Let's Think

Malema’s Polokwane master class

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At his court appearance last week on fraud and corruption charges, EFF leader Julius Malema delivered a master class in brand building and political strategy.

I’m no fan of Malema and his party’s radical policies, but if I were still lecturing in communication studies, my students would now have been analysing the branding strategies followed by the leader of the Economic Freedom Fighters.

For most of the year so far the picture of Malema and his fellow EFF members of parliament etched in the public mind, is one of rowdy activists dressed in work boots, red overalls and berets or hard hats, disrupting parliament.

When Malema turned up at the High Court in Polokwane last Monday, he looked a different man. He was as smartly and conservatively dressed as any of the lawyers present, and all friendly smiles.

This was a different playing field than parliament or a political rally in an informal settlement or economically downtrodden township. It called for dressing from a different kitbag and according to a different game plan.

Malema clearly obliged at the Polokwane courthouse – but, just to prove that subtlety is not beyond him, his tie was ‘overall red’ and well-accentuated by his pure white shirt.

Having all along claimed that the charges against him were politically motivated, the game plan for the court was also illustrated by his entrance. In parliament, where the EFF is on the attack against President Jacob Zuma over the Nkandla affair, it is all confrontational posturing.

By contrast, his entrance in court was described as follows by one of the journalists present: “Standing with hands outstretched Malema jokingly thanked President Jacob Zuma for ‘giving me this platform’ before turning towards the clicking cameras.”

Malema, by the looks of it, realised that disrupting parliament, where the EFF can make a case that the processes (from the person in the presiding chair to the scheduling of debates) are politically stacked against them, is one thing, disrespecting a court quite another issue.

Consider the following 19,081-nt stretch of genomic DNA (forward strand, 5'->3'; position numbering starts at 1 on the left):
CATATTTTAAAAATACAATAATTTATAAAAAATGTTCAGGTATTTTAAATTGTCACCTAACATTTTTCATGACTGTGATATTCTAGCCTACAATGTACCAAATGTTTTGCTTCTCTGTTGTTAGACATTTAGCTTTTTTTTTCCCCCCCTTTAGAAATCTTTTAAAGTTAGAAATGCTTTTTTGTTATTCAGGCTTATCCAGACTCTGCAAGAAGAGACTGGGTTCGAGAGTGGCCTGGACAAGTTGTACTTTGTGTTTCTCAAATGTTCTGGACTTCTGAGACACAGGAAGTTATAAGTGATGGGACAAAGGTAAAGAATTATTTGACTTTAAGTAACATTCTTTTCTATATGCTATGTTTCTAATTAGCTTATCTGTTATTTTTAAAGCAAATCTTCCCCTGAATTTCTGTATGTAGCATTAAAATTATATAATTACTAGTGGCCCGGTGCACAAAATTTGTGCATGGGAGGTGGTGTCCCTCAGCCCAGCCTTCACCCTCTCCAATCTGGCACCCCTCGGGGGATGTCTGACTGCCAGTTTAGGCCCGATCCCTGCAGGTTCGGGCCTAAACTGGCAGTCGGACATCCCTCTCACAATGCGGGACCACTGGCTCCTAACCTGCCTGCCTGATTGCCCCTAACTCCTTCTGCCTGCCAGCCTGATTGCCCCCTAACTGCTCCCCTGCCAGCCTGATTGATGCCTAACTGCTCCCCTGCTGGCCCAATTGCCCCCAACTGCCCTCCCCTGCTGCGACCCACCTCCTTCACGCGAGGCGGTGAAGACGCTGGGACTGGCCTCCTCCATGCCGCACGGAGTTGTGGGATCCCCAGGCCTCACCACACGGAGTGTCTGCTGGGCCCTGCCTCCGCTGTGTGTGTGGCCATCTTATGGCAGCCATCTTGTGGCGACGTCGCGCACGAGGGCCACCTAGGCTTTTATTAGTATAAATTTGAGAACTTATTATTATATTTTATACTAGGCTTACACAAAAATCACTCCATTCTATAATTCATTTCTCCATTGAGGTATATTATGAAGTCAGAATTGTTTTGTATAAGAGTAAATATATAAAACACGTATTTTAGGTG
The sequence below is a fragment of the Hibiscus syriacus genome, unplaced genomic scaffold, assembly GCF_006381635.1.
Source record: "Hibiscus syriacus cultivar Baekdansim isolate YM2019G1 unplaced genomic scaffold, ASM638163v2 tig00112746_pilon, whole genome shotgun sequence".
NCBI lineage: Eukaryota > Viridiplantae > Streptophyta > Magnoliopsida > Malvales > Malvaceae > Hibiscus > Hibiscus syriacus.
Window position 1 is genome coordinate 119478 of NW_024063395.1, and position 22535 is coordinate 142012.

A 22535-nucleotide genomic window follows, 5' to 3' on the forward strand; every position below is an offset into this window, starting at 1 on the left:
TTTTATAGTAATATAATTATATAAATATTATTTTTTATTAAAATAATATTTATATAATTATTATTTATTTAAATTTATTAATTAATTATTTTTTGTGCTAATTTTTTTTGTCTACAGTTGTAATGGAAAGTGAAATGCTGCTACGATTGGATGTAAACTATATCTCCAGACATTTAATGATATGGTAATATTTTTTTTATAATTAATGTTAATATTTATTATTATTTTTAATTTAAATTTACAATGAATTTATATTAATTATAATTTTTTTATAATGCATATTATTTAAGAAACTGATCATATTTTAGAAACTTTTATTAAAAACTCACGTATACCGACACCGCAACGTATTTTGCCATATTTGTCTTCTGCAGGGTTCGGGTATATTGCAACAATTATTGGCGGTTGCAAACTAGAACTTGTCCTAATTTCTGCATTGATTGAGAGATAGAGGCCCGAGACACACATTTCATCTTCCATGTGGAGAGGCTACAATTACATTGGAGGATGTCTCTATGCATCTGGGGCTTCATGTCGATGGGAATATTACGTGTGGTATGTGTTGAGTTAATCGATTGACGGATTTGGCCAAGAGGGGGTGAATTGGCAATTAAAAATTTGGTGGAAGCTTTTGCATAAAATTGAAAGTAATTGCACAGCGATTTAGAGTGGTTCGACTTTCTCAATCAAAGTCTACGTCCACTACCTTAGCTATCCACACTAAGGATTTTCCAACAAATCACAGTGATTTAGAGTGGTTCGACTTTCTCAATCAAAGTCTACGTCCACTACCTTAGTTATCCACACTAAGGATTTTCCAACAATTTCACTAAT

It is probably against this background that Malema asked his fans to stay away from the trial, saying he would fight it on his own.

After the case was thrown out by Judge George Mothle on, among other grounds, that a further postponement would be prejudicial to him, Malema delivered a ‘thank you’ speech outside the court. He was quick to score some political points.

Among others, he thanked his wife, Mantwa: “I said to my wife, you do not need to accompany me to court, we are not celebrities. You will continue with your job, I will handle this one.”

Broader strategy

For Malema, at least for now, and probably permanently, the battle over his alleged involvement in fraud and corruption is a thing of the past. He declared outside the courtroom: “I stand in front of you, an innocent man, without a dark cloud hanging over my head.”

This is in stark contrast to what has been happening with similar charges against President Zuma, which might be reinstated after being withdrawn before he had his ‘day in court’.

While both men have claimed that the charges against them are politically motivated, they have followed very different strategies in fighting it.

In the case of President Zuma he has done everything within his considerable power to stay out of court.  He fought his case mostly on the front and forums of politics.

Malema, in contrast, sought to defend himself in court and constantly asked to have his day in court.

Now he has already had an application for his sequestration by the South African Revenue Service withdrawn and the chances of the fraud and corruption charges being reinstated look very slim.

In the process Malema has dramatically improved the moral and political grounds from which to launch renewed attacks on President Zuma.

I think opposition parties, in particular, will benefit from the homework I had in mind for my imaginary students.

 

by Piet Coetzer

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